He also called the President incompetent.
Raw Story spoke with Yale psychiatrist Dr. Bandy X. Lee, who concurs with that assessment, and has also argued that President Trump suffers from a uniquely dangerous pathology that will end up wrecking the country.
Lee is a forensic psychiatrist and an expert on violence at Yale School of Medicine. She helped launch a public health approach to global violence prevention as a consultant to the World Health Organization and other United Nations bodies since 2002. She is author of the textbook, “Violence: An Interdisciplinary Approach to Causes, Consequences, and Cures,” president of the World Mental Health Coalition, and editor of the New York Times bestseller, “The Dangerous Case of Donald Trump: 37 Psychiatrists and Mental Health Experts Assess a President.” She and her coauthors recently prepared a mental health analysis of the Mueller report with recommendations. Next week, they will present their analysis at a town hall-style meeting on Capitol Hill as well as unveil five questions they would like to ask Special Counsel Robert Mueller at his testimony the following day (for more information, visit: dangerouscase.org).
Raw Story: Do you think Robert Mueller will be testifying as planned next week? Will it be helpful to your case?
Dr. Bandy X. Lee: His testimony will be helpful insofar as it is a presentation of facts and evidence. My understanding is that it may possibly be blocked, severely limited, or even sabotaged, and this is not surprising, given the magnitude of its importance. It is similar to the president’s relentless pursuit to include the citizenship question in the 2020 census — the sheer drive gives away the level of its importance to his and his party’s retention of power. Mental pathology usually views power differently: it is a fight for survival, rather than just a useful tool, and a strong, “primitive” drive often kicks in.
Robert Mueller’s response of requiring a subpoena to appear and posing severe time restrictions is consistent with his constraints on stating facts directly. Why didn’t he say more simply, “There were a dozen counts of criminal wrongdoing, but because of department policy, we cannot convict him?" It is a common psychological phenomenon. Those around a mentally impaired person who is unable to face facts will often give into that person’s wishful narrative—the sheer drive is often difficult to overcome. Entire households and entire nations can be vulnerable. This is why it is extremely important to prevent those who show signs of mental pathology from taking over powerful positions and why this is a public health problem.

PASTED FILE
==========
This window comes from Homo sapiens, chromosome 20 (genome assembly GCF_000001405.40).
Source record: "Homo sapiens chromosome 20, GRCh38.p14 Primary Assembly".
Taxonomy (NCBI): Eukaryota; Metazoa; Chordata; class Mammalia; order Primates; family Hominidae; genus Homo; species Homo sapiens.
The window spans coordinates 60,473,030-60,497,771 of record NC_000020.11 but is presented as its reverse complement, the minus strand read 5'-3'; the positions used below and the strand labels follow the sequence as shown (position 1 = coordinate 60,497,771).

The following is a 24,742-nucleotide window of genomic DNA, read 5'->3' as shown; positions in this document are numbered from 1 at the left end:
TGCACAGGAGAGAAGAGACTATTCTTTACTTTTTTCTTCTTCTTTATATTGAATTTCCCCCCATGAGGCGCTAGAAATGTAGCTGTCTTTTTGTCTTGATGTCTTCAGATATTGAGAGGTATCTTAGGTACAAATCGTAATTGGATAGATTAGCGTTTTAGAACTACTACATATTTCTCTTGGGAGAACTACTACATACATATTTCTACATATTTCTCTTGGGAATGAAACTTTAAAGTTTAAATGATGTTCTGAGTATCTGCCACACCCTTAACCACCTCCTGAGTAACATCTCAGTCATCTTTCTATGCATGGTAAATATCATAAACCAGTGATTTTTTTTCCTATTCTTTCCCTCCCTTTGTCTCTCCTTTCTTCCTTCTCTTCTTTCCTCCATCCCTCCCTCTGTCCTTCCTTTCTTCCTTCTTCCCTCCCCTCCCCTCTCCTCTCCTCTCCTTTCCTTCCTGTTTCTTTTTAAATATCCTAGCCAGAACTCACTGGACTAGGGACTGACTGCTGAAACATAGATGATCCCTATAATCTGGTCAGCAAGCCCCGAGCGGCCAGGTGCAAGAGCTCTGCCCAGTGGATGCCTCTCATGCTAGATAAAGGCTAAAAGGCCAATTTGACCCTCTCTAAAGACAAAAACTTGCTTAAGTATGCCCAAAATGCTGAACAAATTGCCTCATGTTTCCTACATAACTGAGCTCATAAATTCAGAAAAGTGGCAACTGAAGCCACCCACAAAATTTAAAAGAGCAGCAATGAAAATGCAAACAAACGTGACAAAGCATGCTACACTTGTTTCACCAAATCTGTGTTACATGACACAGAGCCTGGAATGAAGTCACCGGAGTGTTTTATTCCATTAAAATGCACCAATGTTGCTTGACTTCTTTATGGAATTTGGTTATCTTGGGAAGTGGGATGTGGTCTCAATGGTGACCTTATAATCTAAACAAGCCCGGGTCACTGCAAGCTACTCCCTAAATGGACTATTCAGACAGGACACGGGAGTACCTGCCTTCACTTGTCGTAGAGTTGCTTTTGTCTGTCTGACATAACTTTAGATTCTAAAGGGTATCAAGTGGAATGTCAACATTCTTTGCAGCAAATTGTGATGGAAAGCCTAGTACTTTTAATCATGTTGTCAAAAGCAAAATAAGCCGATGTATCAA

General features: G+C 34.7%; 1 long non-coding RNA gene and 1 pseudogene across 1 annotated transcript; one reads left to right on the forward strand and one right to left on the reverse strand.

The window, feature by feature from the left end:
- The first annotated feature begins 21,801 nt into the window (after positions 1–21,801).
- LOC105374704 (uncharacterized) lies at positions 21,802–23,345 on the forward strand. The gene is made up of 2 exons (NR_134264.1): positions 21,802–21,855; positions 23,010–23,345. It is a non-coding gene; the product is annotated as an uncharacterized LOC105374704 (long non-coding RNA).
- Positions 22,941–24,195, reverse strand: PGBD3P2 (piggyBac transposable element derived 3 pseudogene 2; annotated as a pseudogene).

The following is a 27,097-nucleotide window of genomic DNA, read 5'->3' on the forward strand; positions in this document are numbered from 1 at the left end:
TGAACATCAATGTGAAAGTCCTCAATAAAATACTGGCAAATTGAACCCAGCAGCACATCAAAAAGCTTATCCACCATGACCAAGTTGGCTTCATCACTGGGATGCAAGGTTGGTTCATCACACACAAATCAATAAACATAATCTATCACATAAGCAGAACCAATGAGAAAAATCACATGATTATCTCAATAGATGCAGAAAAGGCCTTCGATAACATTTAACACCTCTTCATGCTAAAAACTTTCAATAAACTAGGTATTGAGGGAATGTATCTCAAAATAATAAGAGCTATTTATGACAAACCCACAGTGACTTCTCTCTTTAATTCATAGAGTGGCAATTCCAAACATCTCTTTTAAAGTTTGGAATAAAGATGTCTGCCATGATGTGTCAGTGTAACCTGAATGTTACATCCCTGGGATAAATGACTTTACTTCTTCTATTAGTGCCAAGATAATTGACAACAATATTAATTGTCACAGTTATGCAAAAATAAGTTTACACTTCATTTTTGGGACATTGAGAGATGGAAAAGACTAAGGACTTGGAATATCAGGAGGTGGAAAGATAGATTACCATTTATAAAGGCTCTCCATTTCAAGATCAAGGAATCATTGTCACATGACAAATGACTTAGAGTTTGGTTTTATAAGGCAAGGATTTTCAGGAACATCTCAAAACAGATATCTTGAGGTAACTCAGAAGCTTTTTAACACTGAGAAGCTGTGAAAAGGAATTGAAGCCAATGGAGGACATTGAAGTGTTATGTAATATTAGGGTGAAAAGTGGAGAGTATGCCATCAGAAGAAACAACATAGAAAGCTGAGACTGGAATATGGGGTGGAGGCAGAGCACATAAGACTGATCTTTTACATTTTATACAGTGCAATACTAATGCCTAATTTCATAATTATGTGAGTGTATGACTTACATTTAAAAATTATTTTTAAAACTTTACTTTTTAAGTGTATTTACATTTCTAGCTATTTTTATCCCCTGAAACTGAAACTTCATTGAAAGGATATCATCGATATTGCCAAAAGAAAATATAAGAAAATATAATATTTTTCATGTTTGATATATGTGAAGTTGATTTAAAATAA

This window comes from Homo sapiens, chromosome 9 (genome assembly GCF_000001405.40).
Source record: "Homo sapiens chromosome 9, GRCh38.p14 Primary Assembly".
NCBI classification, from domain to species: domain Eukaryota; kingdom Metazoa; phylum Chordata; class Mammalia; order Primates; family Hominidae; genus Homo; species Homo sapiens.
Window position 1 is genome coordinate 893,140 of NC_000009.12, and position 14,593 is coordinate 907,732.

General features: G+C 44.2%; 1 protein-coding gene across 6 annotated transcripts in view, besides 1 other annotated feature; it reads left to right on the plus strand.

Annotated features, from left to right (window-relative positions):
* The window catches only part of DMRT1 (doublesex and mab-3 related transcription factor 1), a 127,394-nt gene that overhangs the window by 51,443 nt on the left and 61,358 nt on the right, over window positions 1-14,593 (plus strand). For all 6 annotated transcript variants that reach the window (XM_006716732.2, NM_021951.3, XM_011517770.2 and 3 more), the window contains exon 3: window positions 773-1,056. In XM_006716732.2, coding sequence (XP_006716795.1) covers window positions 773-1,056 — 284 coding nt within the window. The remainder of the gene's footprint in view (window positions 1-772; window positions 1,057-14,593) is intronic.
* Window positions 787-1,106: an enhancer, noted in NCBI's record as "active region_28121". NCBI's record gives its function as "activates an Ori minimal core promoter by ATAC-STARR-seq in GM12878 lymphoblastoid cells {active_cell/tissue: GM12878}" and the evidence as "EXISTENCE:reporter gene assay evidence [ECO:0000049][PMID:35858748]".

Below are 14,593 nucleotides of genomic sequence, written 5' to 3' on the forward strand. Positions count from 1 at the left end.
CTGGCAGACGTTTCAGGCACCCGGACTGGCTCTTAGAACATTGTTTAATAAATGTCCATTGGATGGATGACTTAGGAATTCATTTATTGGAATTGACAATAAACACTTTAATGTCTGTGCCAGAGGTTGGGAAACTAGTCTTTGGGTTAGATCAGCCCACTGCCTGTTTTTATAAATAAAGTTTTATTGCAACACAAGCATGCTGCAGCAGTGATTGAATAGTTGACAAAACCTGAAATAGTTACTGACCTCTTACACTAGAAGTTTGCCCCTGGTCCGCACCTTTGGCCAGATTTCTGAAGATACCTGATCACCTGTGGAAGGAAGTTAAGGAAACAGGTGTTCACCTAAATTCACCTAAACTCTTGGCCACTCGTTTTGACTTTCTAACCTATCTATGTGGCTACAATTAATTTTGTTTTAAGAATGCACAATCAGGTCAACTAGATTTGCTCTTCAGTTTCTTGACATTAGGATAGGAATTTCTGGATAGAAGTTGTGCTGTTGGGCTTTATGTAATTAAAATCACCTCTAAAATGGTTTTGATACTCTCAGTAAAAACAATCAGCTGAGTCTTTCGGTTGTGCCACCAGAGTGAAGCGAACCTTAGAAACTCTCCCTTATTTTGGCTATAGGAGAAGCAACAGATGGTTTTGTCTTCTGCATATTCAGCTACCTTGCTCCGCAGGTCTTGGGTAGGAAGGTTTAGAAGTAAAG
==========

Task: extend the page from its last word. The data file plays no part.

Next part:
Given the situation, in line with our societal responsibility as outlined in our professional ethics, we performed a mental capacity evaluation of the president with the information that Mr. Mueller provided. The wealth and quality of relevant information in his report made this possible. Having such high-quality reports, by both allies and opponents, allowed us to answer every question in a capacity evaluation with uncommon confidence. A personal interview is not as relevant in a functional exam. As someone recently said, you do not need to diagnose whether someone is drunk, has a brain tumor, or is not wearing one’s glasses to know that the person should not be driving. It is more useful to interview other drivers who witnessed the dangerous driving.
We explain this in a video op-ed of our report on the Mueller report, but we will go into greater detail at our town hall on Capitol Hill on the day before his testimony, on July 16, with details on our web site, dangerouscase.org. The public will have a chance to tune in and enter their questions, which we will try to answer, alongside questions from lawmakers.
Raw Story: Can you give more details of the town hall? Is this the meeting you were planning with Rep. John Yarmuth?
It is a prelude to that meeting. The authors of our report on the Mueller report will gather on Capitol Hill for an “online town hall,” inviting all members of the House Judiciary and Intelligence Committees to drop in either in person or virtually to hear the questions we have for the special counsel based on our report.
As for the meeting with Chairman Yarmuth, the Washington Examiner, a right-wing newspaper, falsely reported it as an event “Dems” were holding for themselves. This misrepresentation stalled our plans, since the purpose of my returning to Mr. Yarmuth was because of his ability to draw a bipartisan audience: he is chairman over a bipartisan committee and has extensive contacts with Republican lawmakers in ways I have not seen elsewhere. Since the newspaper curtailed any possibility Republicans will attend the event, we decided to go independent and to hold a discussion online so that interested Republican lawmakers—and apparently there are many—can tune in confidentially from their offices.